PAUL MARQUART: Property tax increases betray rural Minnesota
DILWORTH, Minn.—A strong farm economy and vibrant communities are the key to the success of rural Minnesota. And the lifeblood for our rural communities is local government aid, state monies that let cities provide high-quality essential services while keeping property taxes affordable.
LGA lets rural cities have the same level of services as much wealthier metro cities at roughly the same cost.
Senior citizens, families and businesses benefit greatly in rural Minnesota from LGA and direct property tax relief for homeowners. In 2013-14, under Gov. Mark Dayton and a DFL-led Legislature, we increased LGA by $88 million and provided more than $100 million in direct property tax relief to homeowners, renters and farmers. As a result, property taxes went down for the first time in 12 years.
During this time, homeowners saw their property taxes go down $41 million, and businesses had a cut of $55 million.
All of this property tax relief came to a screeching halt when LGA was frozen in 2015.
If Herald readers in Minnesota haven't received it yet, their annual Truth in Taxation statement will be arriving in the mail soon, and the news is not good: their property taxes are going up.
The Department of Revenue states that preliminary property tax levies around the state will go up a crushing $422 million in 2016.
These increases could have been avoided. Property taxes are going up in East Grand Forks by 24.9 percent, they're going up by 5 percent in Crookston and by more than 5 percent across Pennington, Polk and Red Lake counties.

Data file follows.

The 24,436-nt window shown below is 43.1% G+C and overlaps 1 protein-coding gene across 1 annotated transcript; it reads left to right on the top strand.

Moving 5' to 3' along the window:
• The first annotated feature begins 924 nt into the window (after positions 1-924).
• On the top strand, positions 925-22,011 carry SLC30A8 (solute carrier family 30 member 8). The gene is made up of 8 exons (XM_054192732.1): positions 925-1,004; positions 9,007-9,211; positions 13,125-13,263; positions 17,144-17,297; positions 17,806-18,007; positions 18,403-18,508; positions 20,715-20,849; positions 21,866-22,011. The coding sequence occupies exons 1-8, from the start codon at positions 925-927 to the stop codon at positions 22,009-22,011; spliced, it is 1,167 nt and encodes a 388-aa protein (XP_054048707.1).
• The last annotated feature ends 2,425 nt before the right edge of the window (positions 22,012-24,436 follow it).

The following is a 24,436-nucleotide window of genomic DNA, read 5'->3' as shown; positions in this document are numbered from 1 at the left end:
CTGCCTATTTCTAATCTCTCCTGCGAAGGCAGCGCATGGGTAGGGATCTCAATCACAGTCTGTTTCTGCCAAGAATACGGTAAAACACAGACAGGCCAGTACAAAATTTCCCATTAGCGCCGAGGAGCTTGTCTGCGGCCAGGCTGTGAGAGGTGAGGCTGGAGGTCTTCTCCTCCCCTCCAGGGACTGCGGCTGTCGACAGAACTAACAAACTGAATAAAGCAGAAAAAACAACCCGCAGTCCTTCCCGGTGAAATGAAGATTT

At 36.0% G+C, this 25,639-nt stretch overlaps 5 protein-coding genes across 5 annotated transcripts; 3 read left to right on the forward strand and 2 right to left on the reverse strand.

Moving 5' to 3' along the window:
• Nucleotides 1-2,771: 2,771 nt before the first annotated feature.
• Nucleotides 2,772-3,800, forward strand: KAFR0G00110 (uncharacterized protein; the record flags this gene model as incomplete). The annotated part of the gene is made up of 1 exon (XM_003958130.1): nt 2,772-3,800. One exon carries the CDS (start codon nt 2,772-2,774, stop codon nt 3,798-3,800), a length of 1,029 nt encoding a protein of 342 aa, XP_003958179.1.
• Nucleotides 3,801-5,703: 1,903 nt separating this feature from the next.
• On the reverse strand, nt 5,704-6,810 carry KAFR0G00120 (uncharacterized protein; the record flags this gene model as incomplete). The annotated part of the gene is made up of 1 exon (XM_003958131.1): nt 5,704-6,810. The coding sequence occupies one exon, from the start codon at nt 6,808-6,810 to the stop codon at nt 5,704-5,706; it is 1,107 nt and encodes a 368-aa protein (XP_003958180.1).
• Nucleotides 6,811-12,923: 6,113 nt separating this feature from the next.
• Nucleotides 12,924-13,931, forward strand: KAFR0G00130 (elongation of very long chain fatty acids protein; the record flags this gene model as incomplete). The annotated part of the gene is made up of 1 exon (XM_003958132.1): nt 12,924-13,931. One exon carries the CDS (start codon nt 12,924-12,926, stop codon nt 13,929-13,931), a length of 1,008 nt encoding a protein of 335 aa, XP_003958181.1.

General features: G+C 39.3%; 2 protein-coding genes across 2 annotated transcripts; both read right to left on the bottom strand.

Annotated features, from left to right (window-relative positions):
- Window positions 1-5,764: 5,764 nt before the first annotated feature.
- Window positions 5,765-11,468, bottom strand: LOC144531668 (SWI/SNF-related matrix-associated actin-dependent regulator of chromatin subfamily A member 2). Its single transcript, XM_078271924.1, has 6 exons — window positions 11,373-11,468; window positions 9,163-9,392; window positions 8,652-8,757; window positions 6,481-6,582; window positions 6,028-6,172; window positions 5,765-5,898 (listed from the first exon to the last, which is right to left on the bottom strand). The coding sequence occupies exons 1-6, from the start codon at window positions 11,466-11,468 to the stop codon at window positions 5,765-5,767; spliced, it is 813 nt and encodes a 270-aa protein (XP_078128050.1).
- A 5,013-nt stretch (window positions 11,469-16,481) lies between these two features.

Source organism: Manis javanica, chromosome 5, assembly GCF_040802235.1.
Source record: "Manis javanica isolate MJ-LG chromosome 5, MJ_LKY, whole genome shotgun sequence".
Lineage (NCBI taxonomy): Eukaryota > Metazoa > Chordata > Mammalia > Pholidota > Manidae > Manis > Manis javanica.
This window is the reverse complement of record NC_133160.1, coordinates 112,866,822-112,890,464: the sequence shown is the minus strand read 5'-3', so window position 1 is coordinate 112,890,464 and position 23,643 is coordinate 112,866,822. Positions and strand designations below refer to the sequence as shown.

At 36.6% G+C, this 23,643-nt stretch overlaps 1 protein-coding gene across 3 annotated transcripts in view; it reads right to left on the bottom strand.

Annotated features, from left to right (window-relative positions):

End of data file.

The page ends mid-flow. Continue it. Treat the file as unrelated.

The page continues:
They are going up because of the actions of those areas' local legislator, Rep. Debra Kiel, R-Crookston.
Kiel provided absolutely no property tax relief to area homeowners—not a single dime for LGA—despite a $2 billion surplus. There's no doubt Kiel and her colleagues will soon be scrambling to shift blame for these increases to anyone but themselves.
In fact, unbelievably, the Republican-led House cut LGA by $84 million, a cut that jeopardizes a program that goes two-thirds to rural Minnesota residents and businesses.
Even worse, House Republicans prioritized permanent tax cuts for the owners of Minnesota's largest business property owners, while providing $0 in direct property tax relief to Minnesota homeowners or renters.
The owners of skyscrapers in Minneapolis would have received property tax cuts, while homeowners in greater Minnesota would have received nothing.
Keeping property taxes in check through LGA and property tax relief is what keeps and attracts homeowners, businesses and farmers to rural Minnesota. These property tax increases are a betrayal of Greater Minnesota and the opposite of the campaign promises the Republicans made to rural Minnesota.
Those crushing increases are why it's imperative that rural legislators, from both sides of the aisle, take a leadership role on behalf of rural residents who pay property taxes. That means strengthening LGA and providing direct property tax relief.
The Republican majority in the House must drop its plan to cut and dismantle LGA. Instead, the House should follow the lead of the Senate, which is proposing to increase LGA funding by $45.5 million to get back to 2002 levels.
Too much is at stake for rural Minnesota for us to do otherwise.
Minnesota State Rep. Marquart, DFL-Dilworth, is the House deputy minority leader and former chair of the Property Tax Division.